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ICI Analysis Shows Americans Maintain or Increase Spendable Income After Claiming Social Security

Nearly 90 Percent Hold or Have Income from Employer Retirement Plans, Annuities, or IRAs

Washington, DC, April 19, 2017–Most American workers maintain or increase their spendable income after claiming Social Security, according to a new analysis of tax data by Investment Company Institute economists Peter Brady and Steven Bass, along with economists Jessica Holland and Kevin Pierce of the Statistics of Income (SOI) Division of the Internal Revenue Service (IRS).

Their research paper, which analyzed tax data from 1999 to 2010, shows that the median worker replaced 103 percent of spendable income after claiming Social Security. For most individuals, both Social Security benefits and retirement income (from employer-sponsored retirement plans, annuities, or IRAs) provide substantial income. Social Security is relatively more important for lower-income individuals, retirement income matters more to higher-income individuals, and those in the middle receive a similar amount of income from both sources.

“The vast majority of workers we analyzed reported retirement resources other than Social Security,” says Brady. “Indeed, 89 percent of individuals held or drew income from employer plans, annuities, and IRAs. These results suggest that a much higher share of retirees get income from these sources than reported in government surveys, and adds to the mounting evidence that household survey data understate retiree income. By looking at what tax filers, employers, and financial institutions actually report to the IRS, we are able to paint a more accurate picture.”

Of the 89 percent of individuals who had non–Social Security retirement resources, 81 percent received income, either directly or through a spouse, from employer plans, annuities, or IRAs. Another 8 percent had evidence of these resources—a Form 1099-R (reporting a rollover or other retirement account transaction that did not generate income), a Form 5498 (indicating IRA ownership), or both—but were not yet drawing on them.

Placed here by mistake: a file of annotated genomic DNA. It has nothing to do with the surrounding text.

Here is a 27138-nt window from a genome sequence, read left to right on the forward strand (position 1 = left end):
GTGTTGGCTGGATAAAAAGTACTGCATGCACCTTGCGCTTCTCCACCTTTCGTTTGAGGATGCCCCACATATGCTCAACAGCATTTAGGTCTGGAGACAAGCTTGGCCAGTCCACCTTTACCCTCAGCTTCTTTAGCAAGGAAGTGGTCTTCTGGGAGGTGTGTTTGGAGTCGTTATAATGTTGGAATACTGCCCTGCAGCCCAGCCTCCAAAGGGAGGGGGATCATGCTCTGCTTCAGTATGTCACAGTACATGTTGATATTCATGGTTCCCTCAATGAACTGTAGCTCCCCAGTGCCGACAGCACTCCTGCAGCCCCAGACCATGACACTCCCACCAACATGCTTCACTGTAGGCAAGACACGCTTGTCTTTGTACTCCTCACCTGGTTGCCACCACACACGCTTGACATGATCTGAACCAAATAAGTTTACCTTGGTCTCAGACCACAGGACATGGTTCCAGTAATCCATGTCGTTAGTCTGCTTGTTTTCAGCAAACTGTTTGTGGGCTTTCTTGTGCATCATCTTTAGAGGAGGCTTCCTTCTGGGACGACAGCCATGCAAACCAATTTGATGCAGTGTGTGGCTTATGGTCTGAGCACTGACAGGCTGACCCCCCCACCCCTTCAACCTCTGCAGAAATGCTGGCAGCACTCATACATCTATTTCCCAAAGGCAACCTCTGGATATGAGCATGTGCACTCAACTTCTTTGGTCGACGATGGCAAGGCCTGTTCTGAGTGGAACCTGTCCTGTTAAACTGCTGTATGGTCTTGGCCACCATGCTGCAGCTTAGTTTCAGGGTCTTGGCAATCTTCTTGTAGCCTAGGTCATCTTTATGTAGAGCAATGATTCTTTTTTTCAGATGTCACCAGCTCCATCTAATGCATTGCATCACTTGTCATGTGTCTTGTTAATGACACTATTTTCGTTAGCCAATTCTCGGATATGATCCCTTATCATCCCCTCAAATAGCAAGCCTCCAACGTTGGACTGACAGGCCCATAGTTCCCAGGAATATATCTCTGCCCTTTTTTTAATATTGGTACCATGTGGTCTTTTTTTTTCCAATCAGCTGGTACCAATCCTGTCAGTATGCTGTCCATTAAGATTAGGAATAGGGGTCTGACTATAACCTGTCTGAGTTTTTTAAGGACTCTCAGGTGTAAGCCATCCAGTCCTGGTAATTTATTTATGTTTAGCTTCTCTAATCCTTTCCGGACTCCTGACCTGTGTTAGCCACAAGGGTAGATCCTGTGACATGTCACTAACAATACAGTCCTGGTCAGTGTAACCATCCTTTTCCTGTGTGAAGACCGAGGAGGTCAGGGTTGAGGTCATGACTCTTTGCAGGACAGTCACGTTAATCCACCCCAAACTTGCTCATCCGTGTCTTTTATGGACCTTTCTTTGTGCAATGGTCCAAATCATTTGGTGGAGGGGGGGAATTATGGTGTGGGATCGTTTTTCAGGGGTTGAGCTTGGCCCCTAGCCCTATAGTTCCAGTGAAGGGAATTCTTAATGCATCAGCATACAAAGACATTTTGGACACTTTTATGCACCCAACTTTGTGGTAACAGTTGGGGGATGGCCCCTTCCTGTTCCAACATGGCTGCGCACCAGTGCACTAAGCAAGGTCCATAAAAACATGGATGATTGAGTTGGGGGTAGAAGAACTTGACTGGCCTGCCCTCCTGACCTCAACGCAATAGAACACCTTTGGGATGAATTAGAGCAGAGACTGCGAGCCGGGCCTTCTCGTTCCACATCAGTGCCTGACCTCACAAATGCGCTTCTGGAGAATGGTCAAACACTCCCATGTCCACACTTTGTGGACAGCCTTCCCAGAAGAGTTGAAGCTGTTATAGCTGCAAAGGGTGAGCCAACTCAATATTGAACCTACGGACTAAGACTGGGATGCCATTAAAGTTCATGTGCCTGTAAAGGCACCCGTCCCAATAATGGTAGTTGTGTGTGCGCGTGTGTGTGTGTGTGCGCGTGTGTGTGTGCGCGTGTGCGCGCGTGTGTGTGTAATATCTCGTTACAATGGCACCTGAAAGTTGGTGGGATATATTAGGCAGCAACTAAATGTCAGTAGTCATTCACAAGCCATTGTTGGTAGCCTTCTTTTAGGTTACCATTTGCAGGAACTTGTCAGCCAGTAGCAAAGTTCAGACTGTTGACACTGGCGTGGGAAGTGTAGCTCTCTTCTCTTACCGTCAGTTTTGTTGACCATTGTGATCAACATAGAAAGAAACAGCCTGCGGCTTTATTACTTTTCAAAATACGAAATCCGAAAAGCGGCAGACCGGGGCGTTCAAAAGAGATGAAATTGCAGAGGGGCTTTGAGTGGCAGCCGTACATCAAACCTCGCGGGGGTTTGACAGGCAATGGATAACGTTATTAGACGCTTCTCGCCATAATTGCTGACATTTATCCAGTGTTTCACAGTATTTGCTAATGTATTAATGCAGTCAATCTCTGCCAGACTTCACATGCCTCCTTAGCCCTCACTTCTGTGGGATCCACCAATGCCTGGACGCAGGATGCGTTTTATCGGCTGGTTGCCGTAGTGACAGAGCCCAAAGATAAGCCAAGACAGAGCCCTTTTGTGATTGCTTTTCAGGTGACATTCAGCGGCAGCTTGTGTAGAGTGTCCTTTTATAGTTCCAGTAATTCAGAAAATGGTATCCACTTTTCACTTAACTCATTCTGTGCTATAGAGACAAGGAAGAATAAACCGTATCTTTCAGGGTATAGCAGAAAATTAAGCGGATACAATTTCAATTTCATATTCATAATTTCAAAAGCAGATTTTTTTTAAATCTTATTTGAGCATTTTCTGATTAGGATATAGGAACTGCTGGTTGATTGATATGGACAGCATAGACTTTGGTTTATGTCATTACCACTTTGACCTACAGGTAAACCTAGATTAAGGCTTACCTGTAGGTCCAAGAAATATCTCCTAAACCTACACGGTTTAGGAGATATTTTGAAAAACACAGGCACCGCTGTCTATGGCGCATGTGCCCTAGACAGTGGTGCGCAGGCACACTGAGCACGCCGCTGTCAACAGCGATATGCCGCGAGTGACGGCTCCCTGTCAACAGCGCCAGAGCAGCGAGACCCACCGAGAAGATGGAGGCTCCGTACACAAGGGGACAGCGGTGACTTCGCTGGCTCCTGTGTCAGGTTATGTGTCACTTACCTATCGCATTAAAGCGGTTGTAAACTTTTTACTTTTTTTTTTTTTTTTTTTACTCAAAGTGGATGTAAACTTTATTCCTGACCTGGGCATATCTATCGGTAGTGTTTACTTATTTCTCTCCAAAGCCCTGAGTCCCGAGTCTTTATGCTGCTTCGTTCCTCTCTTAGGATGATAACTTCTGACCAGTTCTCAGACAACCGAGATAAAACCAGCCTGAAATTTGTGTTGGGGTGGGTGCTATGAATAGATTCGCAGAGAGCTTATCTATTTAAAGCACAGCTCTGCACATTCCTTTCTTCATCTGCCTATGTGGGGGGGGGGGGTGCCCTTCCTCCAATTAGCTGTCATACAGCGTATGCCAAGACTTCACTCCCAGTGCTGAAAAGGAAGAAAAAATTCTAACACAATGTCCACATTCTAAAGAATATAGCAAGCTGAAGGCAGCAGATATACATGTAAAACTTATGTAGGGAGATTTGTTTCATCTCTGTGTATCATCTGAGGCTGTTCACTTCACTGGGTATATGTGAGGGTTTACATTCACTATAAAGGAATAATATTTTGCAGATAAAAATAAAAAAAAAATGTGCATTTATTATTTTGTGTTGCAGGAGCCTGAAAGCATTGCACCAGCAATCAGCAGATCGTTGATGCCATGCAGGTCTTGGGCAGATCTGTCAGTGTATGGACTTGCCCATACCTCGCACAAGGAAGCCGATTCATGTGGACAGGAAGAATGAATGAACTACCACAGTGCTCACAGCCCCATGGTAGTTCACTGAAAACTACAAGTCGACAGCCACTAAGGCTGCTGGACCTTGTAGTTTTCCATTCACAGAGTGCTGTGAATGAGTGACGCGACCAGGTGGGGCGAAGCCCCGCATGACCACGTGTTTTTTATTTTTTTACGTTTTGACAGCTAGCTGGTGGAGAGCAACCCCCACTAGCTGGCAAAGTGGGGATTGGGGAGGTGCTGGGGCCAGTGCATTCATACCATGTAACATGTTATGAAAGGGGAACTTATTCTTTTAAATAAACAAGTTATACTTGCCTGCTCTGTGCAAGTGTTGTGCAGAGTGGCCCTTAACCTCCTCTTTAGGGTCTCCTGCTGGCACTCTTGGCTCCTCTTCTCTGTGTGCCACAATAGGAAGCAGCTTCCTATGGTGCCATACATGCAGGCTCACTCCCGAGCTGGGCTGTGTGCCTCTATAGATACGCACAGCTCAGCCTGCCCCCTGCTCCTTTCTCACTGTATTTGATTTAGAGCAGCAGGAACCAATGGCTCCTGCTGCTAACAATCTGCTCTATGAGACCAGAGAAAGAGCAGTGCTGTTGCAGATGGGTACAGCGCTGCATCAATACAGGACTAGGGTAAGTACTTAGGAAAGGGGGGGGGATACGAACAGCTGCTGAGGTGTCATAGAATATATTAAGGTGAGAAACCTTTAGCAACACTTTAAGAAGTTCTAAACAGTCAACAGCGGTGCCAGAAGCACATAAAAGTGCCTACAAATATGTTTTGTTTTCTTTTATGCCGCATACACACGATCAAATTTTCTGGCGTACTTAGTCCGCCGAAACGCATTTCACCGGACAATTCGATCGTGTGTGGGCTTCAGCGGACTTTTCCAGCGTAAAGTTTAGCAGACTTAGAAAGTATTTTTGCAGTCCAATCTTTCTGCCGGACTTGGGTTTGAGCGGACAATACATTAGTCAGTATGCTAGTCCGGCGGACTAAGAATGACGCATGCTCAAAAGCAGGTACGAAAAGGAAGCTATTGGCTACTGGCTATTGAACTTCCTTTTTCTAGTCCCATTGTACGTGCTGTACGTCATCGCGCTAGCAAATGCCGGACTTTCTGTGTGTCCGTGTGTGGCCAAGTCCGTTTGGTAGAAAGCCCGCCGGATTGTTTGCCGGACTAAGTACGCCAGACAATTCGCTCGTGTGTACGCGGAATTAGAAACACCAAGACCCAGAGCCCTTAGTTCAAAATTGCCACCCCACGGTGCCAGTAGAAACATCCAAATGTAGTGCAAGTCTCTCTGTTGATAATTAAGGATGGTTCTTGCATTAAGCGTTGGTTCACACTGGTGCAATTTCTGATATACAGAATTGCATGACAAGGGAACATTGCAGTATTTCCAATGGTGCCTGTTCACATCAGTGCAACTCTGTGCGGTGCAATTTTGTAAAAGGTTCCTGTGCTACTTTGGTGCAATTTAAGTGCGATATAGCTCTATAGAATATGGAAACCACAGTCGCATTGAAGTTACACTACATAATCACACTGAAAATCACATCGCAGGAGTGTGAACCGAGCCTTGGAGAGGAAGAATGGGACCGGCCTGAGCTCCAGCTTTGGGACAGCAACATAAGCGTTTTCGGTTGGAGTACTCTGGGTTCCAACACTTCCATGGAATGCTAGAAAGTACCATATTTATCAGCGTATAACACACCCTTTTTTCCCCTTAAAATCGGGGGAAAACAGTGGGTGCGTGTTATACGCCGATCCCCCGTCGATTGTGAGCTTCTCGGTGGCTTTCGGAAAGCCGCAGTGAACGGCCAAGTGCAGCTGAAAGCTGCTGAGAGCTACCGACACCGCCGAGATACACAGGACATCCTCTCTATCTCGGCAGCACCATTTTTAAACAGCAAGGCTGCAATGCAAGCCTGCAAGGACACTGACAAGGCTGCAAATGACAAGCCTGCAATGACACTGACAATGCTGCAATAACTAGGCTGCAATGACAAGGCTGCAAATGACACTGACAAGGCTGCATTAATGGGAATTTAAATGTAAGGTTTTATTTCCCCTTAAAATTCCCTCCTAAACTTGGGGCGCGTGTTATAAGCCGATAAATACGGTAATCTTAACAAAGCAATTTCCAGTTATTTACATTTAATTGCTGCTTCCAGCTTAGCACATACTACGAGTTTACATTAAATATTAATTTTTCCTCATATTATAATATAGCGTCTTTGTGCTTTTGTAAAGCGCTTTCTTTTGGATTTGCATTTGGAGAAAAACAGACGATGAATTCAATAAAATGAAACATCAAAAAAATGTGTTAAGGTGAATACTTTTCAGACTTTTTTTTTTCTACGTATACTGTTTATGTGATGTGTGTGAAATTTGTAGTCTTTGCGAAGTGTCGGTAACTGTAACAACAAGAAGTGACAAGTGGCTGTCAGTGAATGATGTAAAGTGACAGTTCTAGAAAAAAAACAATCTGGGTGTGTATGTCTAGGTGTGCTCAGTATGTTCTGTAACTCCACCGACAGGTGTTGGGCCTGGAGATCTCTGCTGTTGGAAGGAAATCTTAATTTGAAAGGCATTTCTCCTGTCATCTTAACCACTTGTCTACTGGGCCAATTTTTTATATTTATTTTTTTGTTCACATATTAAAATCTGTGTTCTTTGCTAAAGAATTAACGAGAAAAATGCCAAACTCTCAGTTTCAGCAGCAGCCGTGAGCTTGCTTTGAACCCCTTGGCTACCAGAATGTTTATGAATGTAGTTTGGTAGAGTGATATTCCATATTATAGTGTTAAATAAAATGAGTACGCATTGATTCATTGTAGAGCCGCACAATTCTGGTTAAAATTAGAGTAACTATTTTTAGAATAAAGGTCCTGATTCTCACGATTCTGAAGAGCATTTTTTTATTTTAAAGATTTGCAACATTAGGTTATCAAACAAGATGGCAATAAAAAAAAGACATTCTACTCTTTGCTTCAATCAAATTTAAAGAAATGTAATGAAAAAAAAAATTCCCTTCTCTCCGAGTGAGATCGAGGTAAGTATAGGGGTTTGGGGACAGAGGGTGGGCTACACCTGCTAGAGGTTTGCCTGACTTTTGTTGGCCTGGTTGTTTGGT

The authors followed working taxpayers aged 55 to 61 in 1999 who did not receive Social Security benefits in 1999 using data from the IRS’s SOI Division. The analysis primarily focused on spendable income from the combination of labor income, Social Security benefits, and retirement income (distributions from employer plans, annuities, and IRAs). “Spendable income” offers a consistent measure of an individual’s ability to fund consumption. Spendable income excludes income not available for consumption (e.g., tax payments and retirement contributions), but includes income that isn’t taxed (e.g., non-taxable Social Security benefits and distributions from Roth IRAs or Roth 401(k)s). 

The research compares taxpayers’ spendable income, as reported on their tax returns and on information returns provided to the IRS, three years after they claim Social Security with their spendable income the year before they claimed. The 103 percent replacement rate for the median taxpayer indicates that spendable income rose for more than half of taxpayers. Median replacement rates three years after claiming were higher for individuals in the lowest income quintile (123 percent), and lower for top earners (95 percent for the top 1 percent of the income distribution).

This research was conducted as part of the SOI Joint Statistical Research Program. Although ICI had no direct access to the administrative tax data, it was able to assist SOI in developing the data analyzed in the working paper and also provided SOI with the computer programs used to produce the statistics reported in the paper.

ICI has prepared a fact sheet describing the research, which is available here.

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